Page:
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AI and the Transportation Revolution: Who Actually Benefits?

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Simon Fraser University Morris J. Wosk Centre for Dialogue

580 West Hastings Street

ICBC Concourse, Salons 20-30

Vancouver, BC V6B 5K3

Canada

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From self-driving cars to flying robots, maritime law to railway cleantech, transportation is rapidly evolving as big data and artificial intelligence propel us in new directions. This fall, KEY, SFU’s Big Data Initiative will explore the benefits, opportunities, ethics and potential risks as technology takes the wheel in our smart cities.




AI AND THE TRANSPORTATION REVOLUTION: WHO ACTUALLY BENEFITS?

We are on the verge of a transportation revolution that is changing the way we move around our cities. What’s often lost in the conversation about the future of transportation is: who actually benefits? As cities—and the technologies they use—learn and adapt, we need to spark a critical conversation on who really benefits, and how people can leverage these technologies to support us equally. Join us for a panel discussion as we critically examine artificial intelligence and the future of transportation.

This Simon Fraser University event is free and open to anyone with an interest in city planning, public policy, the future of transportation, AI and big data.

Panellists: Shelley Chapelski, head of shipping, Norton Rose Fulbright, Jason Millar, assistant professor in the school of electrical engineering and computer science at the University of Ottawa, Kevin Oldknow, associate dean in the faculty of applied sciences at Simon Fraser University.

Moderator: Fred Popowich, scientific director, KEY, SFU’s Big Data Initiative


ABOUT THE SPEAKERS:

Shelley Chapelski is one of the most recognized shipping lawyers in Canada by leading ranking services. Her practice encompasses all aspects of maritime law, including maritime contracts, torts, creditor's remedies, marine insurance matters, drafting and advising on charter parties, contracts of carriage, moorage contracts, insurance policies and other agreements arising in maritime and transportation law. Her practice also deals with casualties, vessel arrests and maritime limitation of liability proceedings. Shelley is the Head of Shipping, Norton Rose Fulbright (Canada), and the National Vice-President of the Canadian Maritime Law Association.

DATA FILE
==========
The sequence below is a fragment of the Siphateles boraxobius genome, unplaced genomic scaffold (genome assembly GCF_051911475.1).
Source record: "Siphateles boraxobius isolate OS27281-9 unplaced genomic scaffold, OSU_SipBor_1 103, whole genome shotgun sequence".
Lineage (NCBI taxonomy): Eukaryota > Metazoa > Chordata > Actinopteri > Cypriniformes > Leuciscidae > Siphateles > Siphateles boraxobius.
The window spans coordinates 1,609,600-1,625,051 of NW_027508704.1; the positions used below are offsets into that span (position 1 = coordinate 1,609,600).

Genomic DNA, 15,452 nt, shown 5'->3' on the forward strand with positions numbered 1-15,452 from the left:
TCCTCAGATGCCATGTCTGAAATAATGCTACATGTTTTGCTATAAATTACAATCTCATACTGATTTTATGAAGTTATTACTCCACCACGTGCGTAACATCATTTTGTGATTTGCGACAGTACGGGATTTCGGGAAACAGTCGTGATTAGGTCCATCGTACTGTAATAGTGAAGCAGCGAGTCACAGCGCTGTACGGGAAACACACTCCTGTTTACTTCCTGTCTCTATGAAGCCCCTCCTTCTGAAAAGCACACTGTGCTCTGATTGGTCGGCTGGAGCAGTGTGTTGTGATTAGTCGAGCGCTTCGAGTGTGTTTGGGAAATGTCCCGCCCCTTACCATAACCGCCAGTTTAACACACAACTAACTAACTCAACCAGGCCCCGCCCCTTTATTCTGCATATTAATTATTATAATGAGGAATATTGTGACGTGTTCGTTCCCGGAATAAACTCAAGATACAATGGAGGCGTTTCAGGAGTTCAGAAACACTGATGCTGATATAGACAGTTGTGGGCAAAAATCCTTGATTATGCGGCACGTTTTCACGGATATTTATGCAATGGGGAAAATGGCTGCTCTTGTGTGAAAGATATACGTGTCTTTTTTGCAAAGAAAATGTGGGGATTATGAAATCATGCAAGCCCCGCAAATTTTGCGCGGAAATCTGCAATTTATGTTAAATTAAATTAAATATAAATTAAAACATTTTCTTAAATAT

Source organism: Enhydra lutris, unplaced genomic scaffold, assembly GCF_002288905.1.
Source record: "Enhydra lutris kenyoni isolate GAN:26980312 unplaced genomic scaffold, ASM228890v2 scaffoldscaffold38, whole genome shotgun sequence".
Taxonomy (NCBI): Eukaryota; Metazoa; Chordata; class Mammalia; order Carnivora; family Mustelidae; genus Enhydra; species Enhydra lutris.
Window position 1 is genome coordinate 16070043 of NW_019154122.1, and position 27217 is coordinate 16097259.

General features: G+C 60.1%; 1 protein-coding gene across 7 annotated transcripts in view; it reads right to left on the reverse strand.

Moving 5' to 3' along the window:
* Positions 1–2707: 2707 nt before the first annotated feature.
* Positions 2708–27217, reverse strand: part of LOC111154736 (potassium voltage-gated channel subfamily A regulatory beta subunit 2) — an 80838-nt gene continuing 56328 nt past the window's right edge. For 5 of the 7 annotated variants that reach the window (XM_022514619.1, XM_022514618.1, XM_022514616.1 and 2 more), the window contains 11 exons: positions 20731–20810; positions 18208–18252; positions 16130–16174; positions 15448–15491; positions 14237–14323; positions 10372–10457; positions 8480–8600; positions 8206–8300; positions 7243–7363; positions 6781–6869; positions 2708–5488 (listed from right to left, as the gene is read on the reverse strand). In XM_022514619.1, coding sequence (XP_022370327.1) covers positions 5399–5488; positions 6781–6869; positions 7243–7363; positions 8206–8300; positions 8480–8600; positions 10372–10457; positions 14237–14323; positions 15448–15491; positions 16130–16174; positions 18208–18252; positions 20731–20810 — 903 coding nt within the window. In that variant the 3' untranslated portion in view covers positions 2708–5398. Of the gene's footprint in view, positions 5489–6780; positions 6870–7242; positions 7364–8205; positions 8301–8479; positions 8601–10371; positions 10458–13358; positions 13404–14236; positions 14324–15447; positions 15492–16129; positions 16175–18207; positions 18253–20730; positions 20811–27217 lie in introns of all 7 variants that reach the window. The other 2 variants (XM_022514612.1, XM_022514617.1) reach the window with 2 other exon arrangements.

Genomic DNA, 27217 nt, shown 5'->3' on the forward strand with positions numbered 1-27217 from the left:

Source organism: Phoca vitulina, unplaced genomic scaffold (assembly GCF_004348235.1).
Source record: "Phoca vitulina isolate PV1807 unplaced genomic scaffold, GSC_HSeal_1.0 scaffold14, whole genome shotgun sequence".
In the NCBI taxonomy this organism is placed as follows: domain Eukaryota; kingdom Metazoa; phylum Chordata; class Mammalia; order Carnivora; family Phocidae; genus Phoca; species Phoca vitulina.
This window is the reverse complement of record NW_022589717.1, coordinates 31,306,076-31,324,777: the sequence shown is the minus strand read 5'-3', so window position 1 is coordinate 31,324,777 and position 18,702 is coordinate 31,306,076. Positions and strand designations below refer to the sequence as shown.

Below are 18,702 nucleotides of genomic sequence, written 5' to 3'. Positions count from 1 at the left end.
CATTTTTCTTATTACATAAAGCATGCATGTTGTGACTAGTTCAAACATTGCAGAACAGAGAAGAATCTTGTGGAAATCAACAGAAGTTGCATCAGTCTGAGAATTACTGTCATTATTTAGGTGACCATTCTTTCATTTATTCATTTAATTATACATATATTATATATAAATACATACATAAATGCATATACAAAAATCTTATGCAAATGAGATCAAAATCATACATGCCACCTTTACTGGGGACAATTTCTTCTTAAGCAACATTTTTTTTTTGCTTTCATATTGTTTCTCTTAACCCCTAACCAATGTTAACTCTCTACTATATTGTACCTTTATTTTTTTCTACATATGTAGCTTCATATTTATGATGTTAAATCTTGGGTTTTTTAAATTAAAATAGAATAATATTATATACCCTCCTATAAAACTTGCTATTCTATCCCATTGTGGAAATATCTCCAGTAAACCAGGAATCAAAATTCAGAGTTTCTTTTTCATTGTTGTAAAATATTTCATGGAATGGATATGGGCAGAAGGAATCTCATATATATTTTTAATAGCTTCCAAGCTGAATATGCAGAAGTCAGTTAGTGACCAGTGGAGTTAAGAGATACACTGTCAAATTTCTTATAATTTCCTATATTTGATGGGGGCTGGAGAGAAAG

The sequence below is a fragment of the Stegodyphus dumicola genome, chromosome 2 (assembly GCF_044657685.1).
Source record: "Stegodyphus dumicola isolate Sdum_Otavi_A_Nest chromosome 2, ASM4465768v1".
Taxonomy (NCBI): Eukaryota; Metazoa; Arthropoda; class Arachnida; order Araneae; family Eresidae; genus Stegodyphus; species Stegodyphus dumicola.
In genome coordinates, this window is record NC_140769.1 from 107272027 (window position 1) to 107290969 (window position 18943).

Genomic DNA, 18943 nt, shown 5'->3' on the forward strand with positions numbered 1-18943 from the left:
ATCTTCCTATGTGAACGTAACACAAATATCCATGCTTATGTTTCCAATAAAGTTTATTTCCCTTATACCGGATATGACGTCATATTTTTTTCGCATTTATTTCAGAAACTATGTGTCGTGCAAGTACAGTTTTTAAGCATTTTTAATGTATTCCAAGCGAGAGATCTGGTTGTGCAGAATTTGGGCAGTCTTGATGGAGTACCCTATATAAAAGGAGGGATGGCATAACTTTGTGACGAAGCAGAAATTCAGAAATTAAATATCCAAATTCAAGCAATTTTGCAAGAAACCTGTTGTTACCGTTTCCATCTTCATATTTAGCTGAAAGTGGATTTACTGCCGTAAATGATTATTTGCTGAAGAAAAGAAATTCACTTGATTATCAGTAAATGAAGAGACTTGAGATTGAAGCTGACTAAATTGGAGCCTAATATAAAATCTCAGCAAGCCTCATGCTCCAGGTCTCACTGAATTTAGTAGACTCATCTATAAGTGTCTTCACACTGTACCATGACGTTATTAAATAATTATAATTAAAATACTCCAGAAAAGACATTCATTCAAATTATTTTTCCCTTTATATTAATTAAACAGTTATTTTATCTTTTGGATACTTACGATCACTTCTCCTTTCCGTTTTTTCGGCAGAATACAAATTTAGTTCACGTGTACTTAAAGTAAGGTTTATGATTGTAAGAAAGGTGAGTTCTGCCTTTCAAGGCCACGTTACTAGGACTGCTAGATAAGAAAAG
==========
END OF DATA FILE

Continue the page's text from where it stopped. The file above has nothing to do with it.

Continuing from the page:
Jason Millar is an assistant professor in the school of electrical engineering and computer science at the University of Ottawa, and an affiliate researcher at the center for automotive research at Stanford. He researches the ethical engineering of robotics and artificial intelligence (AI), with a focus on empowering engineers to integrate ethical thinking into their design workflow. Jason’s work focuses on the ethical engineering of automated vehicles, AI, healthcare robotics, social and military robotics. Jason has a degree in engineering physics, and worked for several years as an engineer before turning his attention to issues in philosophy and applied ethics.

Kevin Oldknow is associate dean in the faculty of applied sciences at Simon Fraser University, inaugural director of SFU’s Sustainable Energy Engineering program, and senior lecturer in Mechatronic Systems Engineering. Kevin has 20 years of industrial experience including technical, strategic and senior management roles, primarily related to the application of cleantech to railway systems. He has published in the areas of dynamics and controls, wheel-rail and vehicle-track interaction, tribology and friction control, and engineering education.

ABOUT THE MODERATOR:

Dr. Fred Popowich is the scientific director of KEY, SFU’s Big Data Initiative, which is a university-wide initiative that empowers people to unlock data for research, education and community impact. His work connects industry and communities with SFU partners and experts to address challenges and opportunities around data. He was the 2017 recipient of the Distinguished Service Award from the Canadian Artificial Intelligence Association (CAIAC), recognizing his outstanding service to the artificial intelligence (AI) community in Canada. He regularly talks about the role of AI in society, most recently in a Business in Vancouver Op-Ed entitled, “The importance of the ‘human factor’ in relation to smart-city data

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As this event is free, and free events routinely have a large number of no-shows, it is our policy to overbook the venue. In case of a full event, your ticket may not guarantee admission, so we recommend you arrive early!

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Simon Fraser University Morris J. Wosk Centre for Dialogue

580 West Hastings Street

ICBC Concourse, Salons 20-30

Vancouver, BC V6B 5K3

Canada

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